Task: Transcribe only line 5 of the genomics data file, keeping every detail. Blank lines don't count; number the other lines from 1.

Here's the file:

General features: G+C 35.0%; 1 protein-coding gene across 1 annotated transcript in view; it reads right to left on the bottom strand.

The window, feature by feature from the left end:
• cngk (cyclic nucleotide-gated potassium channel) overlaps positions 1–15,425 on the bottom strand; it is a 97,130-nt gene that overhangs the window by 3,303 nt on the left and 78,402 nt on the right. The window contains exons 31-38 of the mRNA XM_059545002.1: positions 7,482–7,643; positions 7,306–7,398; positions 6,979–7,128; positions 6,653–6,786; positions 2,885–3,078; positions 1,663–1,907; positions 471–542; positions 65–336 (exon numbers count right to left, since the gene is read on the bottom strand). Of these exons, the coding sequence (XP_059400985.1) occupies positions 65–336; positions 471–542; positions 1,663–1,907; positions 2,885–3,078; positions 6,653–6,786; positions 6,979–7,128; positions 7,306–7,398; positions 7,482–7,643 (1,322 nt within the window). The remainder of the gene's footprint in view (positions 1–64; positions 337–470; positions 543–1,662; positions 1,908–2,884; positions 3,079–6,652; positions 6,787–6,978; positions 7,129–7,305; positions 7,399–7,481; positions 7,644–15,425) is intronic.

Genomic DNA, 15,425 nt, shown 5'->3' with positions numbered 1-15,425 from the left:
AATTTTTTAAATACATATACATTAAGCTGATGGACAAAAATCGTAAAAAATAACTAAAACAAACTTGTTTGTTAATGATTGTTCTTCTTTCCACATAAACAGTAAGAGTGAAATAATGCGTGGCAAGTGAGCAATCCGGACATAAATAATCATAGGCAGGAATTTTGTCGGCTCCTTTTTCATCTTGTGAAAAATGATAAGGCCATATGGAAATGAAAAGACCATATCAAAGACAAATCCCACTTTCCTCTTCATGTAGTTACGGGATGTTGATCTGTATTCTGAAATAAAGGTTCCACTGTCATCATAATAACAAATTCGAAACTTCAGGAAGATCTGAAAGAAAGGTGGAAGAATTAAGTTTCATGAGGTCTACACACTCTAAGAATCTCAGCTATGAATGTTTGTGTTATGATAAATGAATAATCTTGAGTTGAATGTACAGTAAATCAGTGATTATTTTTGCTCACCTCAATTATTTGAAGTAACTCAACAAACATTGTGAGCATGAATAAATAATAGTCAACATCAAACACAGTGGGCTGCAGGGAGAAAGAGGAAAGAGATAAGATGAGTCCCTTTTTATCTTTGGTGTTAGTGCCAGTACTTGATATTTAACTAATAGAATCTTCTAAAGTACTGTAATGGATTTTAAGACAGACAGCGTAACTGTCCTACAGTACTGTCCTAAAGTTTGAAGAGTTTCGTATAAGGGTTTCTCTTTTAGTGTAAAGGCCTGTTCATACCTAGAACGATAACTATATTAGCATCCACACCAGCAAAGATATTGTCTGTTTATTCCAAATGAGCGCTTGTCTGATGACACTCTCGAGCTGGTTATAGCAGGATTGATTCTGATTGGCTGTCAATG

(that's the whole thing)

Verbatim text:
AATTTTTTAAATACATATACATTAAGCTGATGGACAAAAATCGTAAAAAATAACTAAAACAAACTTGTTTGTTAATGATTGTTCTTCTTTCCACATAAACAGTAAGAGTGAAATAATGCGTGGCAAGTGAGCAATCCGGACATAAATAATCATAGGCAGGAATTTTGTCGGCTCCTTTTTCATCTTGTGAAAAATGATAAGGCCATATGGAAATGAAAAGACCATATCAAAGACAAATCCCACTTTCCTCTTCATGTAGTTACGGGATGTTGATCTGTATTCTGAAATAAAGGTTCCACTGTCATCATAATAACAAATTCGAAACTTCAGGAAGATCTGAAAGAAAGGTGGAAGAATTAAGTTTCATGAGGTCTACACACTCTAAGAATCTCAGCTATGAATGTTTGTGTTATGATAAATGAATAATCTTGAGTTGAATGTACAGTAAATCAGTGATTATTTTTGCTCACCTCAATTATTTGAAGTAACTCAACAAACATTGTGAGCATGAATAAATAATAGTCAACATCAAACACAGTGGGCTGCAGGGAGAAAGAGGAAAGAGATAAGATGAGTCCCTTTTTATCTTTGGTGTTAGTGCCAGTACTTGATATTTAACTAATAGAATCTTCTAAAGTACTGTAATGGATTTTAAGACAGACAGCGTAACTGTCCTACAGTACTGTCCTAAAGTTTGAAGAGTTTCGTATAAGGGTTTCTCTTTTAGTGTAAAGGCCTGTTCATACCTAGAACGATAACTATATTAGCATCCACACCAGCAAAGATATTGTCTGTTTATTCCAAATGAGCGCTTGTCTGATGACACTCTCGAGCTGGTTATAGCAGGATTGATTCTGATTGGCTGTCAATG